I think closely allied to this thought is that of “optimal” vs. “perfect”. My partner Kyung and I kind of had opposite–ends–of-the-spectrum approaches on this. He would work on a plan/ ppt/ pitch – and work on it again – and work on it again – annnd againnn – and againnn – till he got it completely right. It HAD to be the perfect circle/ the right color of blue on the page/ the size of the box. The end result used to be beautiful/ perfect – and, often, late! I on the other hand, would definitely work equally hard, but the point was, is it good enough for what I want? If yes, finish it, and move ahead to the next job. I’d like to believe I got a lot more done this way (if you have a people as well as client facing role, you do have to juggle many many balls up in the air as we all know). To again draw an analogy with software development – it’s like various releases of software – version 1, 1.1, 1.2….you can keep refining, but unless you RELEASE – how will you test/ get feedback/ even get ideas on making “perfect”?
So you ask the question – whats “good enough” vs. “perfect” – who defines these? Can one person’s “good enough” be another’s “perfect”? Since I started with Howard Roark, let me use one of his quotes to illustrate what he said about the guy who first made fire – “His truth was his only motive. His work was his only goal. His work, not those who used it, his creation, not the benefits others derived from it. The creation which gave form to his truth. He held his truth above all things, and against all men. He went ahead whether others agreed with him or not. With his integrity as his only banner. He served nothing, and no one. He lived for himself. And only by living for himself was he able to achieve the things which are the glory of mankind. Such is the nature of achievement.”. But on the other side of the coin, you are taught Pareto Optimality (btw, as i was searching for the wiki link to pareto, i discovered that there’s a lot more to this than i thought – OK, homework for me after I finish writing this post!) – the 80-20 rule. Get atleast the 80 right, and you can move forward. Not perfect, see, but largely right! Eddie Rabbitt said it too – “step by step” you win her love!
So, which is right? Are these opposing philosophies? I think these are NOT opposing – but one is a subset of another. The point is – definitely strive for perfection, aim for the stars, define your larger goal and work towards it; but, MOVE forward – break it up – make smaller goals – finish them, then work on the next set of goals – finish those…(which means Kyung and I were kind of working towards the same objective – its just that I broke it up, while he eternally strove for perfection)
A common question asked by clients who are wrestling with building social media programs is, how do I set goals (actually, these are the most evolved clients – at least they are talking goals! Many don’t – just want to open their facebook page and twitter handle). But, as they devise their OGST program – objectives, goals, strategies, and tactics, they ask – we don’t have a precedent, how do we set goals? What is too big/ what is too little? How do we set KPIs such that our teams believe in them and work towards them?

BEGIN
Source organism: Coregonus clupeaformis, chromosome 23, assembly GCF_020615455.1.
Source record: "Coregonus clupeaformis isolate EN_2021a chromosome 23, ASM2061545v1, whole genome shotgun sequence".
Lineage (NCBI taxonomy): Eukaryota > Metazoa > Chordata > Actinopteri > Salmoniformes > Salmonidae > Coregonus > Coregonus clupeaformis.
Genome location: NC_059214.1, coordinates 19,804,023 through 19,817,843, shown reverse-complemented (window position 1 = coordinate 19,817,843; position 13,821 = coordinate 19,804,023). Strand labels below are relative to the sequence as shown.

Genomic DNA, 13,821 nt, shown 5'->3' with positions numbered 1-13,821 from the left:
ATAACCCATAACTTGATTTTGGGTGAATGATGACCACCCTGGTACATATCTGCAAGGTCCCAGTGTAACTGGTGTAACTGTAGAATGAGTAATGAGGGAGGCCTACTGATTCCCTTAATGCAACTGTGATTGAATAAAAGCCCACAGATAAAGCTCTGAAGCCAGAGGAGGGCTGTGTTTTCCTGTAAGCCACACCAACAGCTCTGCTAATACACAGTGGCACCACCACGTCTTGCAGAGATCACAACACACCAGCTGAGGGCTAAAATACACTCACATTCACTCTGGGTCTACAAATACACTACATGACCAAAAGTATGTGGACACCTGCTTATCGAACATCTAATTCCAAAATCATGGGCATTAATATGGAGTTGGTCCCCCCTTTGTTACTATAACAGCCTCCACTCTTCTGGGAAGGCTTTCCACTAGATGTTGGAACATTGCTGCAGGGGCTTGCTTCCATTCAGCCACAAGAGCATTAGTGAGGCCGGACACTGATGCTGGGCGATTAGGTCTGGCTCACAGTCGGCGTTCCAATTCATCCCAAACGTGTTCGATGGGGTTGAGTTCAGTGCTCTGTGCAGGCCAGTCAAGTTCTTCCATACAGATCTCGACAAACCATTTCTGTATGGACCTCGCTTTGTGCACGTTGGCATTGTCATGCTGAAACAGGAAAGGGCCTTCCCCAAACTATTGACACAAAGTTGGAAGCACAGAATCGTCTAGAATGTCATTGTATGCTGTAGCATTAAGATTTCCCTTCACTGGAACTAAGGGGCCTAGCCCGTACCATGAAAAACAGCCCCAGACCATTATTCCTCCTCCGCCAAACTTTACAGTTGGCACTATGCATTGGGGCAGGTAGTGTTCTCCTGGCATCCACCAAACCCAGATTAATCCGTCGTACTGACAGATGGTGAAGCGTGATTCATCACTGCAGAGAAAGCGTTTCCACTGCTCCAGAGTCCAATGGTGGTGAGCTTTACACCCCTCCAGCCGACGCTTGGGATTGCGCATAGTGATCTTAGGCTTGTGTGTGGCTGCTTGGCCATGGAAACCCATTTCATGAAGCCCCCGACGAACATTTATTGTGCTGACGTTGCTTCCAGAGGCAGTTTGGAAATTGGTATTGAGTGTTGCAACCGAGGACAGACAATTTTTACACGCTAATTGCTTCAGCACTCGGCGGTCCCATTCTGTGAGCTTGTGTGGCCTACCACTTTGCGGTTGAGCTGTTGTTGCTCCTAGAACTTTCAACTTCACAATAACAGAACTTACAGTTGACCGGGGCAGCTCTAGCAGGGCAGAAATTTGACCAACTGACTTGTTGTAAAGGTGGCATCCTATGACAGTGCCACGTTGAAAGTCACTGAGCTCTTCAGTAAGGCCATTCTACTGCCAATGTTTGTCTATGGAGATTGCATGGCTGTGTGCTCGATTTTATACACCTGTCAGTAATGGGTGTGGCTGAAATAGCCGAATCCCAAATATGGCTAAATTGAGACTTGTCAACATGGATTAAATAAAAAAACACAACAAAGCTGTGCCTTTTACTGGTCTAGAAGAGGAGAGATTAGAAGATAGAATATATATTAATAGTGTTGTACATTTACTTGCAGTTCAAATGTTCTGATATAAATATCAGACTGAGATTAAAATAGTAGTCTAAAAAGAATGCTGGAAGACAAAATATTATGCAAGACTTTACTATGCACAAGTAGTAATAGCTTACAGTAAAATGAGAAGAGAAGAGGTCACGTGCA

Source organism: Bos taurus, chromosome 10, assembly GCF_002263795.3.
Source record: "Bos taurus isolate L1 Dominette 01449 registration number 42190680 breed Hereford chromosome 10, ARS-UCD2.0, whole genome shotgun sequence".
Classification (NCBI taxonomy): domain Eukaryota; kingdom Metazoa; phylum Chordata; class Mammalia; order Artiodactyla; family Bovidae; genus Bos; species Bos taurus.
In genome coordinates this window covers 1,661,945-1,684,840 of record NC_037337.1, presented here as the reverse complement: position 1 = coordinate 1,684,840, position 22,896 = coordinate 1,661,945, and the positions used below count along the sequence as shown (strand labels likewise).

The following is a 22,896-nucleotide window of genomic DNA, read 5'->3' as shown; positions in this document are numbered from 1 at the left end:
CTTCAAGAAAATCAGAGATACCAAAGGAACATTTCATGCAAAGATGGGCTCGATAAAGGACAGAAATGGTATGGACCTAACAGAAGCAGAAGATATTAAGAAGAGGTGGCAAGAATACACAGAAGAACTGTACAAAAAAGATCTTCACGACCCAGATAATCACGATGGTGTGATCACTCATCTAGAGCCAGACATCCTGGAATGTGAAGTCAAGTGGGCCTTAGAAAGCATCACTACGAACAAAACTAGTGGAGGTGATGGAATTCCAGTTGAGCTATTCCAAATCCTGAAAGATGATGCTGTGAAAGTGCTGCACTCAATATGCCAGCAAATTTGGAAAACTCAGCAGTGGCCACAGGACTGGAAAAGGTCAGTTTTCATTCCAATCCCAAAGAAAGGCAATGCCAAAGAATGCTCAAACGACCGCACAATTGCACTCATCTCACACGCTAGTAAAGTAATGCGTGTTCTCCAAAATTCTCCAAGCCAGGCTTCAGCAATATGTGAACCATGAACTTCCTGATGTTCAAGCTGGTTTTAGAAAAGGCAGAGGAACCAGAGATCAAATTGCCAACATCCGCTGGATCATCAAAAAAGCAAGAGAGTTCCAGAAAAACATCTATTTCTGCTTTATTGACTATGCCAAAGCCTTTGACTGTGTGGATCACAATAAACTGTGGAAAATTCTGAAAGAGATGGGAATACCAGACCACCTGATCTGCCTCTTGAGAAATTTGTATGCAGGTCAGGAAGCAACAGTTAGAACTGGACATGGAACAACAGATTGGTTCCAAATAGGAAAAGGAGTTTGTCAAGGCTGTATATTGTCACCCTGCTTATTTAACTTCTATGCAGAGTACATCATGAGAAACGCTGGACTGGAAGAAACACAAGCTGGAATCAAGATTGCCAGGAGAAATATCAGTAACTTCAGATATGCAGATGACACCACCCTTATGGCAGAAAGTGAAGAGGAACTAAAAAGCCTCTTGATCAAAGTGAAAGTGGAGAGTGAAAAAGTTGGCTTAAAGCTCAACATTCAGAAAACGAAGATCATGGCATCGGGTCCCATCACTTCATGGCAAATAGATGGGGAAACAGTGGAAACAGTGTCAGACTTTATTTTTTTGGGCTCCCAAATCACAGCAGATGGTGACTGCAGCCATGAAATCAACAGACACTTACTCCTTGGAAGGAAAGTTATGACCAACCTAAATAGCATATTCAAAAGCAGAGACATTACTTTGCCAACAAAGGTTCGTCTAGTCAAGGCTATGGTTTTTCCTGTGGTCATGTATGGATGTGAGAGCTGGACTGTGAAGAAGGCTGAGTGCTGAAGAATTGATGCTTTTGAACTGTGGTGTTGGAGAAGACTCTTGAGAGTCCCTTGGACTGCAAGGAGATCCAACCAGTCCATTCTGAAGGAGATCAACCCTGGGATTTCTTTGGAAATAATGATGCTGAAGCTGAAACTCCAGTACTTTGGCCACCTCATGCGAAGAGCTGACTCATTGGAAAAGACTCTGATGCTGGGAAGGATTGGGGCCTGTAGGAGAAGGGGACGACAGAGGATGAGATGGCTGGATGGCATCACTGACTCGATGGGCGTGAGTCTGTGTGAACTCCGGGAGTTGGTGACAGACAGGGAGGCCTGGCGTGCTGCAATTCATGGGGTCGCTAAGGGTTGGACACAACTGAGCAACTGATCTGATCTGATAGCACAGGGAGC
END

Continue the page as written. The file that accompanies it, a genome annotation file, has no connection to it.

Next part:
Your standard/ cop out answer to such questions is – what do you WANT to do – how much effort will you spend behind it (or rather can spend?). But in a new area – how do you set quantified/ measurable goals? We had a few methods – a) benchmark similar situations for similar companies – since everyone is new to Social Media, you don’t get obvious parallels – but use proxies – e.g., when enterprises started putting KPIs for trial campaigns, what goals were set? By your competitors/ early entrants in that field/ across other industries? b) Of course, another way out was take your own historical performance, compute moving averages of say 3 month performances, and benchmark accordingly. (But if you are in a completely greenfield area, and say you bust all benchmarks in the first month itself, how do you deal with it?)
My answer, put a stake in the ground – it need not be right (remember, the search for perfection may bog u down!) – but atleast it’s something – if it’s wrong , pull up that stake, set 10 others – you have incrementally better knowledge of what you want to do – but for chrissake, MOVE!
This is what all these new gamification (new word for old hat) techniques are doing – the badges for “world’s best nerd”, the “reward points collected everytime you shop- with the payoff in the form of freebees (yes, these are forms of “loyalty” marketing – but see, that’s the point, it’s all related – loyalty points are a form of giving you goals – in this case shop more – with payoffs!); the Linkedin endorsements (I HATE those!), the metrics for website views, the number of “likes” you get when you post content. There are businesses being crafted out of measurement and metrics (rightly so), and they play upon a very human tendency to work towards a goal, feel fulfilled when that goal is achieved, and get motivated to strive further.
I am doing this all the time in my aerobics class (nyaah, still not got any better at it!) – when Niru displays a particularly complicated piece of choreography – while all the others follow effortlessly – I take it step by step. She helps me break it down – I get one bit right, then another, then the third and by the time everyone is repping it for maybe the 8th time, I get it right ☺. I then award myself these – I call them “Bubka badges” (remember Sergei Bubka, who would keep breaking his own record at the pole vault?). So, for every step that I got right the first time, I get the smiley one, then if I got it right in the 3rd attempt, I get the straight faced one and so on ☺. Gamification, you got it in one!
So, what do you think – perfect or optimal? While you ponder this one, let me go out and buy a few more Bubka badges – at the rate at which I’m going at aerpobics, I’ll need LOTS more!